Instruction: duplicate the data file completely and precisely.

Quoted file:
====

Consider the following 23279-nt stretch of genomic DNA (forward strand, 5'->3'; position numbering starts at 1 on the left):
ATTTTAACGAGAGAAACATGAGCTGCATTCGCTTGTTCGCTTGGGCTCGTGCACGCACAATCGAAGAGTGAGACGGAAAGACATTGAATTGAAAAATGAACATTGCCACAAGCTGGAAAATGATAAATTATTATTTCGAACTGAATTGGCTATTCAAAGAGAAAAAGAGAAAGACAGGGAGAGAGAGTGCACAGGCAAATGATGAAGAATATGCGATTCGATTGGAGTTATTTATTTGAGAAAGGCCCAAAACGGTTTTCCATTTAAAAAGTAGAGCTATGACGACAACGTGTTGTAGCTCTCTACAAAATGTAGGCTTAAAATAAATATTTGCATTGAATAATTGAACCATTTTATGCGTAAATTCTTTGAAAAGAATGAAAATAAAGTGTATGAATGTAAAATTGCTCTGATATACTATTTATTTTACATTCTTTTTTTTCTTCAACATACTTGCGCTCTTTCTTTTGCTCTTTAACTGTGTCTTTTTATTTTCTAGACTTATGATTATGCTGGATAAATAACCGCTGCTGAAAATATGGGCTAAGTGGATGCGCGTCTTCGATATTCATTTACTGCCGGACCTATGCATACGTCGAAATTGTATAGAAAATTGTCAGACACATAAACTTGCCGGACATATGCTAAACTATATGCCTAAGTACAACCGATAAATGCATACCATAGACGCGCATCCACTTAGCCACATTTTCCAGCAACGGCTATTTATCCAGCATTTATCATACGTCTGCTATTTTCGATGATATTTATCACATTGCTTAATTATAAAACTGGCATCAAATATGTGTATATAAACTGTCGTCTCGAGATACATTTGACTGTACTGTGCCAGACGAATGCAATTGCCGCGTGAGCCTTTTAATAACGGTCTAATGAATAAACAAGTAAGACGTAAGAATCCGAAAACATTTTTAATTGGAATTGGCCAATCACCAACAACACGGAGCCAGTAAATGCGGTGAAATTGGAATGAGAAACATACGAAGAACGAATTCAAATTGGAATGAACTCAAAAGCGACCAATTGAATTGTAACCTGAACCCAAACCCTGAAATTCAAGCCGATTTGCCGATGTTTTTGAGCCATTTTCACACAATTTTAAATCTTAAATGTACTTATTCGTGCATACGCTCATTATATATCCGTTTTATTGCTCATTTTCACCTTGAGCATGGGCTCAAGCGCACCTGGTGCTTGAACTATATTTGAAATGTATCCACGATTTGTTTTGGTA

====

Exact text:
Consider the following 23279-nt stretch of genomic DNA (forward strand, 5'->3'; position numbering starts at 1 on the left):
ATTTTAACGAGAGAAACATGAGCTGCATTCGCTTGTTCGCTTGGGCTCGTGCACGCACAATCGAAGAGTGAGACGGAAAGACATTGAATTGAAAAATGAACATTGCCACAAGCTGGAAAATGATAAATTATTATTTCGAACTGAATTGGCTATTCAAAGAGAAAAAGAGAAAGACAGGGAGAGAGAGTGCACAGGCAAATGATGAAGAATATGCGATTCGATTGGAGTTATTTATTTGAGAAAGGCCCAAAACGGTTTTCCATTTAAAAAGTAGAGCTATGACGACAACGTGTTGTAGCTCTCTACAAAATGTAGGCTTAAAATAAATATTTGCATTGAATAATTGAACCATTTTATGCGTAAATTCTTTGAAAAGAATGAAAATAAAGTGTATGAATGTAAAATTGCTCTGATATACTATTTATTTTACATTCTTTTTTTTCTTCAACATACTTGCGCTCTTTCTTTTGCTCTTTAACTGTGTCTTTTTATTTTCTAGACTTATGATTATGCTGGATAAATAACCGCTGCTGAAAATATGGGCTAAGTGGATGCGCGTCTTCGATATTCATTTACTGCCGGACCTATGCATACGTCGAAATTGTATAGAAAATTGTCAGACACATAAACTTGCCGGACATATGCTAAACTATATGCCTAAGTACAACCGATAAATGCATACCATAGACGCGCATCCACTTAGCCACATTTTCCAGCAACGGCTATTTATCCAGCATTTATCATACGTCTGCTATTTTCGATGATATTTATCACATTGCTTAATTATAAAACTGGCATCAAATATGTGTATATAAACTGTCGTCTCGAGATACATTTGACTGTACTGTGCCAGACGAATGCAATTGCCGCGTGAGCCTTTTAATAACGGTCTAATGAATAAACAAGTAAGACGTAAGAATCCGAAAACATTTTTAATTGGAATTGGCCAATCACCAACAACACGGAGCCAGTAAATGCGGTGAAATTGGAATGAGAAACATACGAAGAACGAATTCAAATTGGAATGAACTCAAAAGCGACCAATTGAATTGTAACCTGAACCCAAACCCTGAAATTCAAGCCGATTTGCCGATGTTTTTGAGCCATTTTCACACAATTTTAAATCTTAAATGTACTTATTCGTGCATACGCTCATTATATATCCGTTTTATTGCTCATTTTCACCTTGAGCATGGGCTCAAGCGCACCTGGTGCTTGAACTATATTTGAAATGTATCCACGATTTGTTTTGGTA